“All of these lines across my face tell you the story of who I am. So many stories of where I’ve been and how I got to where I am. But these stories don’t mean anything when you’ve got no one to tell them to…”
— Brandi Carlile, lyrics, “The Story”
On a hot summer day in 1968, I was a kid swinging around the grapevines that grew so effusively that a shaded arbor was created.
My mother sat in that shade, talking with my Dad’s maternal grandfather.
We were visiting Grandpa Charlie, sitting outside because the heat had driven us out of his little home.
Mom was trying to convince him to go for a ride in our car, any place he wanted, and even an ice cream cone had been mentioned. Because of that rare, sweet offer, I was on high alert.
“I have out-lived all my friends,” he said, great sadness filling his voice.
I had never seen sadness in this happy chap. He was a couple of weeks away from turning 84. Those words stayed with me because they stung.
I loved our Grandpa Charlie, and I knew he loved us. Why was he so sad when he had all of us, joining us every single day if he wanted.
My mother, who clearly had her hands full raising five children while helping to run a growing and prosperous dairy farm, feeding her own plus extra hired hands three meals a day, never once complained about driving to get her husband’s grandfather.
Mom knew his tastes, cooking and baking for him, welcoming him into our home on days both ordinary and special, and sometimes drove him to appointments when his more immediate family was busy.
I remember Mom’s calmness that day under the grape arbor, taking her time reassuring him with kindness and understanding.
He did not go for a ride with us that day. He wanted to be left alone with his dog, sitting in the grape arbor. It nearly broke my heart, Skippy chosen over us that day.
It was a rare and troubling development. I asked ‘why’ in every possible way a kid can ask.
“He is sad today. Some days are just like that over a long life,” was my Dad’s answer when we got back to the farm.
Grandpa could no longer drive his red, Studebaker truck, his vision fading. Dad had taken his grandfather to funerals for his peers and witnessed his loneliness.
“We can try to cheer him up, but we don’t know the stories he shared with his oldest friends, no matter how we try,” Dad attempted to explain.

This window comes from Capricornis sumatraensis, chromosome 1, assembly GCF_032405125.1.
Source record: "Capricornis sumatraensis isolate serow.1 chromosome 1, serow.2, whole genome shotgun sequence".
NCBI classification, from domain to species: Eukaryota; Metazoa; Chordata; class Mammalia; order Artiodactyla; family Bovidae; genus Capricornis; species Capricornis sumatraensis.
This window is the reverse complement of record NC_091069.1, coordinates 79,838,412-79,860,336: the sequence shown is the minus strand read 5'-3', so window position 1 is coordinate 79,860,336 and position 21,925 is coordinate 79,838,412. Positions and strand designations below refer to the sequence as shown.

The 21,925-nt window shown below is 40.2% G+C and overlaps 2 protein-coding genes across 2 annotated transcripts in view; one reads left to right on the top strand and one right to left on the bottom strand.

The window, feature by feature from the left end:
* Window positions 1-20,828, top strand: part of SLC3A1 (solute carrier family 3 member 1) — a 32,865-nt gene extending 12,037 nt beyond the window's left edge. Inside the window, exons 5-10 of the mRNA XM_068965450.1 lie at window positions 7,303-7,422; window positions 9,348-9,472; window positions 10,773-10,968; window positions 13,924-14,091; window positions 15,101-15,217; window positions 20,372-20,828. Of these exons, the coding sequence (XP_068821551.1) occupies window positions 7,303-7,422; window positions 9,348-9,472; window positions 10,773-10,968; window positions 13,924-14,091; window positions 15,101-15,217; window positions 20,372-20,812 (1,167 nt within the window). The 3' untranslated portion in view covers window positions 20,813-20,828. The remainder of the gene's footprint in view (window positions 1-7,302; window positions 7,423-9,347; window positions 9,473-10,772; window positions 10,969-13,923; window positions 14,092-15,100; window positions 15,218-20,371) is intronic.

Less than two months later, on a late August afternoon, I remember exactly where I stood when we received word that Grandpa Charlie had died, and it was my turn to know that broken sadness that crushes so deeply.
I adored him, and the loss was great. I miss him, still. Over a lifetime of stories, some of my earliest favorites include him.
My father was not given 84 years. He was the friend lost too soon at age 63.
My mom, having just celebrated her 85th birthday, remains happy and spunky and filled with great stories. She has, quite recently, mentioned many people she misses every single day.
“It is just unbelievable that I am the last of all my siblings and the last of our little neighborhood here… all of them gone but me,” she told me.
Lately, I often contemplate the stories. Dad was a master of keeping family and community stories alive, and we treasure them, even more as time marches on.
I spend my days helping my mother navigate new issues, and feel her momentary sadness at changes she continues to bear witness to, and moments later I watch her revel in the moment of feeding a bottle to my tiny grandbaby, swaddled in a blanket by her experienced, loving hands. It is all lovely; it is all fleeting.
“Stories really don’t mean anything if you’ve got no one to tell them to, it’s true.”
Live with a heart wide open to all of it. Build friendships to carry you along the journey.
We never know how long, or how short, our journey will be.
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